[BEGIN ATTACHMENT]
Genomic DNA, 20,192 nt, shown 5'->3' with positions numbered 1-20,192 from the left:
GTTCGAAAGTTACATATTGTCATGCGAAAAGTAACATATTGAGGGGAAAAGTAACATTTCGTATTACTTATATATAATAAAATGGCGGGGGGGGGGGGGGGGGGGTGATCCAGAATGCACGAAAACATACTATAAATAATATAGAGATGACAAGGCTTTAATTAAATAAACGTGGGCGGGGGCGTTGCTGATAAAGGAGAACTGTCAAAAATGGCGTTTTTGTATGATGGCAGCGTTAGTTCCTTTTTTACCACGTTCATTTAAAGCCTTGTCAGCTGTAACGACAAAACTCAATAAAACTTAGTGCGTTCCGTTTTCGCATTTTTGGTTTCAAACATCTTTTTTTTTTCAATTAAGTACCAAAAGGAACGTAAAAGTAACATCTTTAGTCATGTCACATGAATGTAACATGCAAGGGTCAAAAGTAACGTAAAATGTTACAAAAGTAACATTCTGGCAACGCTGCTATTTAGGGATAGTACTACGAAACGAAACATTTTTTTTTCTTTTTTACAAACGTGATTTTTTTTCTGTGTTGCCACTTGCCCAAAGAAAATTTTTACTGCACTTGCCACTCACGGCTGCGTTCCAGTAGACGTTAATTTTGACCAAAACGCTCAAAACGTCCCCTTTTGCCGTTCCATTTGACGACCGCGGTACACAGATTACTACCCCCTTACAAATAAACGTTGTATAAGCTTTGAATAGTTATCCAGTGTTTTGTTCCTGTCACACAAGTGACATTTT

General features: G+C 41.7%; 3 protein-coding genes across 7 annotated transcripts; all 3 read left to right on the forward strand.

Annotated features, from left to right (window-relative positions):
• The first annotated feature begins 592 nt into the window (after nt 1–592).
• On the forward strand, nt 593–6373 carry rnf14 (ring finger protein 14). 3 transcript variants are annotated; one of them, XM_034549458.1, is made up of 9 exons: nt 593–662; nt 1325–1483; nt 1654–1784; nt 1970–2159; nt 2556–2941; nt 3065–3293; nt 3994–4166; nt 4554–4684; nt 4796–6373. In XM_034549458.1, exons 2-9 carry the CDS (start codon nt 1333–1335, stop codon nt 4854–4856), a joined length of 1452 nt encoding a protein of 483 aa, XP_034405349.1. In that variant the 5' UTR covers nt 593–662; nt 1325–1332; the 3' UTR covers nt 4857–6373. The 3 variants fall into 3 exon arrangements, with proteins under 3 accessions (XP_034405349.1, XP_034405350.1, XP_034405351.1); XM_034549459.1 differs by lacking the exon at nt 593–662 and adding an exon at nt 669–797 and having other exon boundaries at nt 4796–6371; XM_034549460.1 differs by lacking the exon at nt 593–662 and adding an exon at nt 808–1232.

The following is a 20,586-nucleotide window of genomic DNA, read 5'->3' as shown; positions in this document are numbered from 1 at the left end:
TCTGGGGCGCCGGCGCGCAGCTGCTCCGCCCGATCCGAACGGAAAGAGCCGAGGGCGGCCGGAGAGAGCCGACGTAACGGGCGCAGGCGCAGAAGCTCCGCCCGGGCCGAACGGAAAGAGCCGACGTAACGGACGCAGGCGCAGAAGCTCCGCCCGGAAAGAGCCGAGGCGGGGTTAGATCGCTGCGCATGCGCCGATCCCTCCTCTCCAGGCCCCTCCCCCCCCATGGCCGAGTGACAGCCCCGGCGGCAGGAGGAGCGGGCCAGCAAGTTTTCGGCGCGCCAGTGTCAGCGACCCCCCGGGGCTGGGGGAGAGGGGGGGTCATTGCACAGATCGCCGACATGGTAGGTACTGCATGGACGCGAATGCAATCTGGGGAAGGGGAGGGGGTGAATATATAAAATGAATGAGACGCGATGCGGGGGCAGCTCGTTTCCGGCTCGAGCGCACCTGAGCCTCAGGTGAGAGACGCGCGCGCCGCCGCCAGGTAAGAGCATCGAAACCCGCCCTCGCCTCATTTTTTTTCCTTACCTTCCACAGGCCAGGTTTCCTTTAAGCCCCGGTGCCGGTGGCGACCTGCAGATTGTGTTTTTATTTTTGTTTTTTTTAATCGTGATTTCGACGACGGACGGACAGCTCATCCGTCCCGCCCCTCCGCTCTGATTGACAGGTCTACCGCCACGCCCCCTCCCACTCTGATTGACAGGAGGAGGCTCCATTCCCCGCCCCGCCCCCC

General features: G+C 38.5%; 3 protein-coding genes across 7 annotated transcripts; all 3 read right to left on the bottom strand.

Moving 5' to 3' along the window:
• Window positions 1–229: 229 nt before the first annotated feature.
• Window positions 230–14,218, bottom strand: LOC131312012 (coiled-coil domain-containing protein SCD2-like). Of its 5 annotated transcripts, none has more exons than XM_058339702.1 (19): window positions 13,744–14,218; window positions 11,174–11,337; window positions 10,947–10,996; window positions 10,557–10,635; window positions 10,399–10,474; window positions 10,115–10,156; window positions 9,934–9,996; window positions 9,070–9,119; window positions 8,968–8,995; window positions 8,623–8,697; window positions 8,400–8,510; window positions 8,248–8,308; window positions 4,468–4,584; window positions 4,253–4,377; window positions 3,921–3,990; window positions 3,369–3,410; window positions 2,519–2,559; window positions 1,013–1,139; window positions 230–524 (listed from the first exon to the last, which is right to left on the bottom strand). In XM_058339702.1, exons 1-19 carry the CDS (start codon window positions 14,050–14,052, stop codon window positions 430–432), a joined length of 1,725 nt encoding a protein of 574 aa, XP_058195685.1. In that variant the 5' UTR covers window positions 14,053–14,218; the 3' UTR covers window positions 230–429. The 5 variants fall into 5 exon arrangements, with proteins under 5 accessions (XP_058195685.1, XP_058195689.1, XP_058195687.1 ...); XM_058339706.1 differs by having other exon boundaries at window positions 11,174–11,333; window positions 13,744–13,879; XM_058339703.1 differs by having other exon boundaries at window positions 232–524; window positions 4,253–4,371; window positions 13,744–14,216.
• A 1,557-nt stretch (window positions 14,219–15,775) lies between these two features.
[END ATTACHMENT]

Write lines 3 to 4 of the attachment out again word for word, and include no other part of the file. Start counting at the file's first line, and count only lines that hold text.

General features: G+C 41.7%; 3 protein-coding genes across 7 annotated transcripts; all 3 read left to right on the forward strand.

Annotated features, from left to right (window-relative positions):